When James Bond performed a death-defying motorcycle jump for No Time to Die in front of the cave home where her ancestors had lived for centuries, Dora Cappiello rushed to tell her 92-year-old father.
“One of the most spectacular scenes for the film was shot outside the place where my father was born,” she says, proudly. “I tried to explain what was happening but he didn’t really understand.”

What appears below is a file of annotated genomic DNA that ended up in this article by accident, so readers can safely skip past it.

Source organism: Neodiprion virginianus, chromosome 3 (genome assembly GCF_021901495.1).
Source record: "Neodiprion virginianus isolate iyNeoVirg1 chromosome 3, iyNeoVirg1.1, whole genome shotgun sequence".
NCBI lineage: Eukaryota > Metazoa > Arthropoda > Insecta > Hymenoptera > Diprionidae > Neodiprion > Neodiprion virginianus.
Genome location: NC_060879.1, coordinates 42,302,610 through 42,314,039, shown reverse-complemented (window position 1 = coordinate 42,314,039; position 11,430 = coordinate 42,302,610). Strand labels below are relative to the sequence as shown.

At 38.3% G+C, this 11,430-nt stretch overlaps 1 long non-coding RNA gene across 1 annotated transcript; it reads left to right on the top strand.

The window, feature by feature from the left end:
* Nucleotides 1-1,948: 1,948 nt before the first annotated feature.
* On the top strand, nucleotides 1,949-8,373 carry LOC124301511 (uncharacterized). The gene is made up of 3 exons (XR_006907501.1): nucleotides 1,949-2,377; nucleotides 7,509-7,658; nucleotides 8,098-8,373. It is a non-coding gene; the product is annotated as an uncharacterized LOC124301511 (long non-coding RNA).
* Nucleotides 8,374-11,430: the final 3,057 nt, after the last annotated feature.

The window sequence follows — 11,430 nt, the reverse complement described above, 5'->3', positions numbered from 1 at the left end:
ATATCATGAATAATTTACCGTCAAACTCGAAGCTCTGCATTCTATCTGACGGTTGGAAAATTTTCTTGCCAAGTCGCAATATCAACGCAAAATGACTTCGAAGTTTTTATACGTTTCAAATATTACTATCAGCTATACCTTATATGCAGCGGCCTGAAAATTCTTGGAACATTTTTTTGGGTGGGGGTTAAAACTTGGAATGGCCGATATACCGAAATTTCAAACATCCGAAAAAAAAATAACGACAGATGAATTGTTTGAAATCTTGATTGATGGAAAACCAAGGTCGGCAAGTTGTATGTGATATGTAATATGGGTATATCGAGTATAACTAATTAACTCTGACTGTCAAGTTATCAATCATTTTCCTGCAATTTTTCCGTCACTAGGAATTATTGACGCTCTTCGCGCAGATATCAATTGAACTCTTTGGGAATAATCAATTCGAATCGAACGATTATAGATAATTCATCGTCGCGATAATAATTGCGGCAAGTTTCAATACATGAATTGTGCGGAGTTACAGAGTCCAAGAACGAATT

His bewilderment is understandable. After all, Matera – clinging to a craggy hillside above a wild and barren landscape in southern Italy – is one of the last places Daniel Craig would be greeted with the words: “We’ve been expecting you, Mr Bond.”